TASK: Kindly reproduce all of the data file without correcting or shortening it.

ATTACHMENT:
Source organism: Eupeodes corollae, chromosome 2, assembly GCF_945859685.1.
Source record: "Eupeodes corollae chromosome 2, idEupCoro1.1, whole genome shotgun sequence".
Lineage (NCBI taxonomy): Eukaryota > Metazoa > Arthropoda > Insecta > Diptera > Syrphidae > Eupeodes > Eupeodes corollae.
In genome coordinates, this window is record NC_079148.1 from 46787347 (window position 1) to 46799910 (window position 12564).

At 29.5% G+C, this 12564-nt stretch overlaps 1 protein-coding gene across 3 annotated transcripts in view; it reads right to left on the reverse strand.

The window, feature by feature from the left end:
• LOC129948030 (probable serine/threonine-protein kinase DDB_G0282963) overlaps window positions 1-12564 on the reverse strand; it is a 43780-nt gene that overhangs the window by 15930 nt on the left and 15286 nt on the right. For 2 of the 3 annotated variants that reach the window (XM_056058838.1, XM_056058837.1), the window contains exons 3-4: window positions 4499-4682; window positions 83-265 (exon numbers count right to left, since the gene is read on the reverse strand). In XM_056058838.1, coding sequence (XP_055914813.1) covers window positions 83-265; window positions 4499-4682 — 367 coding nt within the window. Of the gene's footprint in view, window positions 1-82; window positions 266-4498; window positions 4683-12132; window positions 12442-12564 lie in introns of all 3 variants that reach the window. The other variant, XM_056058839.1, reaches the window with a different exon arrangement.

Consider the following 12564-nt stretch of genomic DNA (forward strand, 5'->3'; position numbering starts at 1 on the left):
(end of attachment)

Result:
Source organism: Eupeodes corollae, chromosome 2, assembly GCF_945859685.1.
Source record: "Eupeodes corollae chromosome 2, idEupCoro1.1, whole genome shotgun sequence".
Lineage (NCBI taxonomy): Eukaryota > Metazoa > Arthropoda > Insecta > Diptera > Syrphidae > Eupeodes > Eupeodes corollae.
In genome coordinates, this window is record NC_079148.1 from 46787347 (window position 1) to 46799910 (window position 12564).

At 29.5% G+C, this 12564-nt stretch overlaps 1 protein-coding gene across 3 annotated transcripts in view; it reads right to left on the reverse strand.

The window, feature by feature from the left end:
• LOC129948030 (probable serine/threonine-protein kinase DDB_G0282963) overlaps window positions 1-12564 on the reverse strand; it is a 43780-nt gene that overhangs the window by 15930 nt on the left and 15286 nt on the right. For 2 of the 3 annotated variants that reach the window (XM_056058838.1, XM_056058837.1), the window contains exons 3-4: window positions 4499-4682; window positions 83-265 (exon numbers count right to left, since the gene is read on the reverse strand). In XM_056058838.1, coding sequence (XP_055914813.1) covers window positions 83-265; window positions 4499-4682 — 367 coding nt within the window. Of the gene's footprint in view, window positions 1-82; window positions 266-4498; window positions 4683-12132; window positions 12442-12564 lie in introns of all 3 variants that reach the window. The other variant, XM_056058839.1, reaches the window with a different exon arrangement.

Consider the following 12564-nt stretch of genomic DNA (forward strand, 5'->3'; position numbering starts at 1 on the left):